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US airline stocks rise on hopes for a travel rebound

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At an investor conference held Monday by JPMorgan, executives from American Airlines, United, Delta and JetBlue reported strong bookings in the traditional spring break period and several said they were also selling a growing number of tickets in the summer. .

“The last three weeks have been the best three weeks since the pandemic hit,” U.S. CEO Doug Parker said of advanced ticket sales. “We’re getting very close to 2019 levels in total bookings.”

Parker warned that revenues remain below pre-pandemic levels, due to declining pandemic reserves. most lucrative business i trips abroad. But rising ticket orders, along with a recent sale of company bonds and another round of aid to the industry as part of the new stimulus package, make American not looking collect additional cash for the first time since the success of the pandemic.
Units (UAL) stocks led the sector, rising nearly 8% in midday trading, followed by a 7% increase American (AAL). JetBlue (JBLU) increased by 5% while Alaska Air (ALK) earned 4% Delta (DAL) shares rose about 3%. Only among the major carriers Southwest (LUV) was behind the pace, just 1% more. Dallas-based Southwest warned that February traffic fell more than expected due to bad winter storms, especially in Texas. But March traffic was stronger than previously forecast.

Current bookings and traffic appear to be the beginning of the end of the pandemic’s impact on air travel, Southwest CEO Gary Kelly said at another event Monday. But he also warned that he had never experienced such a difficult time to predict future trips.

“Our hope is that we will arrive in June, where you will have had a large part of the population access to vaccines, that we at least have a chance to break, “he said. Southwest reported first annual loss since 1972 last year.
More than a million passengers passed through U.S. airport security checkpoints each in the past four days, bringing the number of passengers examined to 5.2 million, according to the Transportation Security Administration. This is the largest four-day total since the U.S. air trip land at a stop almost at the end of March 2020.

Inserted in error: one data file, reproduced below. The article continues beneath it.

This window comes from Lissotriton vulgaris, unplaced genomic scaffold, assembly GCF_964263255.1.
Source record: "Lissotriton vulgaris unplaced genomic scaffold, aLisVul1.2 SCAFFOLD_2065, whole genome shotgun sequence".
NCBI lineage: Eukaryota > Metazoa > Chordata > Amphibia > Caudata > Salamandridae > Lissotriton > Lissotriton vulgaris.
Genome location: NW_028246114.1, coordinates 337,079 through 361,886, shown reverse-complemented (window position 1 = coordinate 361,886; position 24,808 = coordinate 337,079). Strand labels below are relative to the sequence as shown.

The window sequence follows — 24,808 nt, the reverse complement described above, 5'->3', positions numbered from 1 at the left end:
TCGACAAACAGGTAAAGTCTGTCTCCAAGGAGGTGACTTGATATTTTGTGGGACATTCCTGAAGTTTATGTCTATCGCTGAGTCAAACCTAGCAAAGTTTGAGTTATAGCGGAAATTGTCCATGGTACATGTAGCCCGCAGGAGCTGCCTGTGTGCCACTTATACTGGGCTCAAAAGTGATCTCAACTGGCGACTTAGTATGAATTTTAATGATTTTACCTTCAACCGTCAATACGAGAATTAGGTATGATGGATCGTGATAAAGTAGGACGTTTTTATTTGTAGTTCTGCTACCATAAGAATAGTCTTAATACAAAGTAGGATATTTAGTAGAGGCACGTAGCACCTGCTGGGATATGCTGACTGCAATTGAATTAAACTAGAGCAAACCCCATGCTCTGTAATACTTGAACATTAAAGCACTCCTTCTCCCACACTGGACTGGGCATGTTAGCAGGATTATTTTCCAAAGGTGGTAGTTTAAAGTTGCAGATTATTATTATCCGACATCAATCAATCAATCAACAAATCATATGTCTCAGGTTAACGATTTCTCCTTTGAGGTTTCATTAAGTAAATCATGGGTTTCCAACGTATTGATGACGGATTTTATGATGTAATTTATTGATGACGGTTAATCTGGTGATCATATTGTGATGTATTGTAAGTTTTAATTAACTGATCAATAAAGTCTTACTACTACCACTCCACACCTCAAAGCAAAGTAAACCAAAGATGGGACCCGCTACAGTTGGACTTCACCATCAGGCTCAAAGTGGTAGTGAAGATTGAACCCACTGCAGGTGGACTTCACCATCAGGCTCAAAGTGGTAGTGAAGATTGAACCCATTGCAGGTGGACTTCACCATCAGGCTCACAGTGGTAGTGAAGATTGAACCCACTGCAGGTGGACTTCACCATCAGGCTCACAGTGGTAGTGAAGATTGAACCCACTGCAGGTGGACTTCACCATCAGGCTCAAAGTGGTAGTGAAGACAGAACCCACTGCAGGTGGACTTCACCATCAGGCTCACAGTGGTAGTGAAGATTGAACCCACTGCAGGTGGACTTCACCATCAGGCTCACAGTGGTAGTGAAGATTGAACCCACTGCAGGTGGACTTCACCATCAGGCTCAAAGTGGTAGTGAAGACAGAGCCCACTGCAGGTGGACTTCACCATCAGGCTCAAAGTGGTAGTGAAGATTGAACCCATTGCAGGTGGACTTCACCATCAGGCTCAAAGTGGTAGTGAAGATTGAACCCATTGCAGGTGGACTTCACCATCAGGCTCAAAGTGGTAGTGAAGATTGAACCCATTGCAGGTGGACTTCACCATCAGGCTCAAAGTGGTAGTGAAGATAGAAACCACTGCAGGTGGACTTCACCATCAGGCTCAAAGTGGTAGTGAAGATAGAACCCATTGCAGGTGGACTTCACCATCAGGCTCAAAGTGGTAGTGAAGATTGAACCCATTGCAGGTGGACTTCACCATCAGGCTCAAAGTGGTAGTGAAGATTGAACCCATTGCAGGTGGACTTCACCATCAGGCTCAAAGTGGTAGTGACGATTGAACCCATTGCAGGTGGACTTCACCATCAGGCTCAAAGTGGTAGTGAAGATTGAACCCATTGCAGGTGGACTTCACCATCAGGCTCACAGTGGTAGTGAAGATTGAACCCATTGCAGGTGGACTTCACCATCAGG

Although the TSA count from Thursday to Sunday was equal to 78% of where it stood in the same period last year, it only accounts for about half of the total during the same period in 2019.

But there was more good news from the airlines beyond the number of passengers. United said it believes its “basic cash flow” will be positive in March for the first time since the pandemic began. This measure takes into account the cash that the airline spends apart from the purchase of aircraft. The airline burned $ 19 million a day for these expenses in the fourth quarter and still has no plans when it will report a return to profitability.

“We know we still can’t put Covid in the rearview mirror,” said Scott Kirby, CEO of United. “Demand for business travel will not really begin to recover until 2022 and will not return to 2019 levels until the summer of 2023.”

But all airline executives spoke of signs of improving demand, just in time for the important spring and summer travel seasons.

“There’s a lot of accumulated demand,” said Robin Hayes, CEO of JetBlue. “As people get vaccinated, they jump on planes to see people they hadn’t seen in a year.”

– CNN’s Gregory Wallace contributed to this report

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